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Victims of the Himalayan black snow

A few more whacks of the ice axe in the firm snow, and we stood on top,” stated Sir Edmund Hillary about his final climb to the top of the Everest, a feat accomplished 61 years ago on May 29, 1953.

Everest Base Camp seen from Crampon Point, the entrance into the Khumbu icefall below  Mount Everest. Pic/AFP
Everest Base Camp seen from Crampon Point, the entrance into the Khumbu icefall below Mount Everest. Pic/AFP

Come 2014, the snow on the ascent is no longer as firm as it then was. Global warming due to emission of green house gases is causing a “grand melt” all over the globe — from Antarctica to the Arctic to the Andes to the Alps. The Himalayas are no exception. Even worse, this thaw is accelerating due to the deposition of black carbon — micro particles emitted in the atmosphere due to incomplete combustion of fossil fuels like diesel and biomass used for cooking and numerous other applications.

Such black carbon particles, which form “brown clouds”, can travel amazing distances across the globe along with the atmospheric currents and can affect even unsoiled regions like the Himalayas.
Travelling from the atmosphere above the rich diesel consuming and fuel-burning countries, these clouds deposit black carbon on the snow making it dirty. Such dirty snow absorbs more sunlight and the subsequent melt accelerates at surprising speed.

A 2013 paper of the National Academy of Science stated that glaciers in the Alps began to retreat abruptly in the mid-19th century, when they should have instead advanced as per the reconstruct of the temperatures at that time. The culprit: industrial black carbon deposition began to markedly increase in the mid-19th century.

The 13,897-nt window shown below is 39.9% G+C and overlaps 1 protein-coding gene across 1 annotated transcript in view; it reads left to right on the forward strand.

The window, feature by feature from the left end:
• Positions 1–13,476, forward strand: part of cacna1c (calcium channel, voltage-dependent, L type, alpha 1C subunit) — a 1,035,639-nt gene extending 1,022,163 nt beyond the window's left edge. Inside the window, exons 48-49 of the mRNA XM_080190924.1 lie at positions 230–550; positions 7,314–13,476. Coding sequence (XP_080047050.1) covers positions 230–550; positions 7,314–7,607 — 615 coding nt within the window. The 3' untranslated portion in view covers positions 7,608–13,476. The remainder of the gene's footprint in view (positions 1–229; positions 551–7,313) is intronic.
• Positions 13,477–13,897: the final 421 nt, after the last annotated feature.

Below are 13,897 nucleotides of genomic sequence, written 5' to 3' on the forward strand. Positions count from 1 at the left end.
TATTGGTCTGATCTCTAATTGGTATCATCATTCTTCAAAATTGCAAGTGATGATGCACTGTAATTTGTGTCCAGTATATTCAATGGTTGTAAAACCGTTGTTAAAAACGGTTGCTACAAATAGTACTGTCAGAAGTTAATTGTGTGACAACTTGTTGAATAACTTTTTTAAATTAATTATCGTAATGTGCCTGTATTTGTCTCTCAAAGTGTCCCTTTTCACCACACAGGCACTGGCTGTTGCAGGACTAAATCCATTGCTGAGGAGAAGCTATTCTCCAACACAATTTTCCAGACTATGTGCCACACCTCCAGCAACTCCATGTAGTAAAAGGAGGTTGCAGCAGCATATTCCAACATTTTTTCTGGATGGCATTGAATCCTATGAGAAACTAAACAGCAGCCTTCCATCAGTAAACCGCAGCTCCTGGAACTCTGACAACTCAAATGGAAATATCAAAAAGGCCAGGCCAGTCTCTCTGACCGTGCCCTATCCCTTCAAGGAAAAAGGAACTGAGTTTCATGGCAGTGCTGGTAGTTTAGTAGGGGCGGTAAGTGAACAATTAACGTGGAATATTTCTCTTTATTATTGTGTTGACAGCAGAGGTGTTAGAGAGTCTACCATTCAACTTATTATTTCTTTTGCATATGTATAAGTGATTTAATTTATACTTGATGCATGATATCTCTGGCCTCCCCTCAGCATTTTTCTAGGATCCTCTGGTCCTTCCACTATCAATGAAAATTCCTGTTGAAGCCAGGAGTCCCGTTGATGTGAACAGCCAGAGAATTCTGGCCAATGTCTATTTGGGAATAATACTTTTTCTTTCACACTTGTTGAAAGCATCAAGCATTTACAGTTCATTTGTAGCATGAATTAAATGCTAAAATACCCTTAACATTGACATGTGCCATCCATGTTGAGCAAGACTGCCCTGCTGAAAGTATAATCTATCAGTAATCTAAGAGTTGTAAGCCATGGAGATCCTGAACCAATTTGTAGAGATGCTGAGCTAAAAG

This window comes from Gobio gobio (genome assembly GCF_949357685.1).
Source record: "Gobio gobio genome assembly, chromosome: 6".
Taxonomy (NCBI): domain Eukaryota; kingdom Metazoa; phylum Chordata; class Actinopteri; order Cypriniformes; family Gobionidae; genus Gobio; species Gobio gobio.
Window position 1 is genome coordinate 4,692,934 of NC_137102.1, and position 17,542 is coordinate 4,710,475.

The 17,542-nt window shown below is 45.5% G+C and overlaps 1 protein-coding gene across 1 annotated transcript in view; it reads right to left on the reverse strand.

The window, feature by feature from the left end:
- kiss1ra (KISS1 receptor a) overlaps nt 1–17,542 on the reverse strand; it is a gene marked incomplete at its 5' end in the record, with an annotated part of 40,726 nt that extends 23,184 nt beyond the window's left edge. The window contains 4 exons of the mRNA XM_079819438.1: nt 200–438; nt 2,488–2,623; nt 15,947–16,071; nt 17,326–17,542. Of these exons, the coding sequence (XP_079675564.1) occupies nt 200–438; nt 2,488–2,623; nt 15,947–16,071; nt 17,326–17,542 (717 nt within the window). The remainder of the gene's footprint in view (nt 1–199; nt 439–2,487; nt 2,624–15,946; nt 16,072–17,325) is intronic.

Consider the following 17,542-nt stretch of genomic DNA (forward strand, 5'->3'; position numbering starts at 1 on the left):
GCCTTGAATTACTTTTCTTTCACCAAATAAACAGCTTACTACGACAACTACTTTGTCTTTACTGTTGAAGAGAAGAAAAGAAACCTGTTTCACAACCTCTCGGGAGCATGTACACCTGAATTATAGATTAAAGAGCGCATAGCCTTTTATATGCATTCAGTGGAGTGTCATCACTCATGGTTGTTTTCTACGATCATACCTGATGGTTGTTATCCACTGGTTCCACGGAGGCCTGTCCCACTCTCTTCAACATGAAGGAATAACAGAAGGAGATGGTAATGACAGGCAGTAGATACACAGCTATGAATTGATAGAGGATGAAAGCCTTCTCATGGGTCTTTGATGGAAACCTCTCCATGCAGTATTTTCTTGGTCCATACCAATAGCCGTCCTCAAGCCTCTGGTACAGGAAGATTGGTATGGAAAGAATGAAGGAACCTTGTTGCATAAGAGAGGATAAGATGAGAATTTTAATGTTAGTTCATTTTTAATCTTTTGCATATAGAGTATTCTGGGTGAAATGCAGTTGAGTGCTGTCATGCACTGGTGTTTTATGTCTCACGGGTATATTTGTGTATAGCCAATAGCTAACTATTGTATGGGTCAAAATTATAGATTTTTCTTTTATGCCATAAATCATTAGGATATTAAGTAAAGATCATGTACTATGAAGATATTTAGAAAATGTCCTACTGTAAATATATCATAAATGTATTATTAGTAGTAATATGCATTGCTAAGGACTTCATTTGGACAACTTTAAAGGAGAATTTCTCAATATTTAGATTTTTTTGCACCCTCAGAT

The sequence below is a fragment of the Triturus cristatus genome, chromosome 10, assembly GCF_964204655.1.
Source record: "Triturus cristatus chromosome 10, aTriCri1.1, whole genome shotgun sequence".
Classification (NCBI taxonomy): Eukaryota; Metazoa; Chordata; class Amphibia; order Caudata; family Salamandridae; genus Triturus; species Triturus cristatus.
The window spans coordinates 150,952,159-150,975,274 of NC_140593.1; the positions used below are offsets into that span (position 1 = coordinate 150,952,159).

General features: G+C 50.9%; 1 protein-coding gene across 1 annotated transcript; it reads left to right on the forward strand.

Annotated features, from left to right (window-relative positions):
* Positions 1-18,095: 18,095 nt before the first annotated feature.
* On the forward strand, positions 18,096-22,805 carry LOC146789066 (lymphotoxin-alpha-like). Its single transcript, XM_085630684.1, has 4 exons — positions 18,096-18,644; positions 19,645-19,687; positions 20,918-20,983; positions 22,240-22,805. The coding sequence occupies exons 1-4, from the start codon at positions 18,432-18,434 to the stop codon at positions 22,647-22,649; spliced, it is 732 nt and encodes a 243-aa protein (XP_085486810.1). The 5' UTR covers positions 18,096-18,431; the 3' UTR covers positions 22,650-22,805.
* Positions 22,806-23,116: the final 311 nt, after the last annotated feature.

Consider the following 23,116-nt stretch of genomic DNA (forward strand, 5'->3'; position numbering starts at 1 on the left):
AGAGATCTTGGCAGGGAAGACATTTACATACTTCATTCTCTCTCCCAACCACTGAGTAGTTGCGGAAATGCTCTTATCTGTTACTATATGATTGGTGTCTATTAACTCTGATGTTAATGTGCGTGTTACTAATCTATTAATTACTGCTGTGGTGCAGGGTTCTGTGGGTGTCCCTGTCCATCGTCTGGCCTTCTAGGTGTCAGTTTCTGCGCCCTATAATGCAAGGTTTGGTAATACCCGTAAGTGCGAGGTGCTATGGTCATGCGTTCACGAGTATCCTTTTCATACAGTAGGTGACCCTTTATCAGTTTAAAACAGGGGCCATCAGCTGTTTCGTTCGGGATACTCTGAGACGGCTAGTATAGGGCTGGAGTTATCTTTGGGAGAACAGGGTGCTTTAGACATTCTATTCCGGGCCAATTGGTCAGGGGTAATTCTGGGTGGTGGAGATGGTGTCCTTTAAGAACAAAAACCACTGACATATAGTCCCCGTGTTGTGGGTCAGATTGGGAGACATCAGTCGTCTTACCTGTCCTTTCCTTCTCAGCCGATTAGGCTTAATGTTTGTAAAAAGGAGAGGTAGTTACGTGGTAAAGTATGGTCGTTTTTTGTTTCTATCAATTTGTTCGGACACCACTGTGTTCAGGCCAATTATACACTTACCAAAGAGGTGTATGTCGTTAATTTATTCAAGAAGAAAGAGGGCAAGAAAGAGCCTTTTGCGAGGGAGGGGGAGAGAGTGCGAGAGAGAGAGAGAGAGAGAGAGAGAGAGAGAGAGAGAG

Climbing the Everest has become more of recreational tourism rather than spirited adventurous exploration. The poor sherpas, who play the role of “shadow climbers”, service nearly 800 climbers from the rich world using their money power. They work a full summer season of five months for $2,000-$5,000 per sherpa as against a rich climber who spends about $75,000-$100,000 for each climb.

The risks encountered by the sherpas are increasing due to accelerated melting of infamous Khumbu fall, which is at the head of the Khumbu glacier — a slow moving mass of ice on Everest’s slope at around 6,000 meters. It has to be traversed from Base Camp to Camp I. Khumbu Glacier is now moving faster due to underneath melt and posing a life-threatening risk for the sherpas. The job of rich climbers is made easy by the services provided by sherpas. The Khumbu glacier moves slowly but the large crevasses open their fatal jaws with little warning. The huge towers of ice now found at the icefall have been known to collapse unexpectedly. It is now estimated that the glacier is advancing faster — about one meter per day — down the mountain and dislocating the firm ice that Edmund Hillary found in 1953.

When the sherpas revolted after the tragedy in April, when 16 were killed in the Khumbhu icefall, mainly for the pathetic compensation offered to them, all the rich climbers left for their homes — to continue their emissions business-as-usual. This “state of being apart” has created “climate apartheid”. Western climbers should declare higher compensation for sherpas, show them dignity and pledge to reduce black carbon emissions, which will provide immediate benefits in delaying the melt and reduce the risks of climbing. Of course such efforts should be complementary to reducing the emission of carbon dioxide.

A Nepali teacher in Kumjung in Sagarmatha National Park run by the Sir Edmund Hillary Foundation, told me, “Sir Edmund Hillary, when he reached the summit of Everest, took a photo of Tenzing Norgay standing on the summit but did not agree for Tenzing to take his own photo. Though Hillary reached the summit first, he always said that it was a collective effort. He not only cared for a sherpa’s dignity but worked relentlessly and passionately for their well-being.”

Such exceptional thinking has not stopped today’s climate apartheid. It is accelerating. Like the melt of glaciers — and needs to be halted. — Ians

Rajendra Shende is the chairman of the TERRE Policy Centre and former director UNEP. The views expressed are personal.

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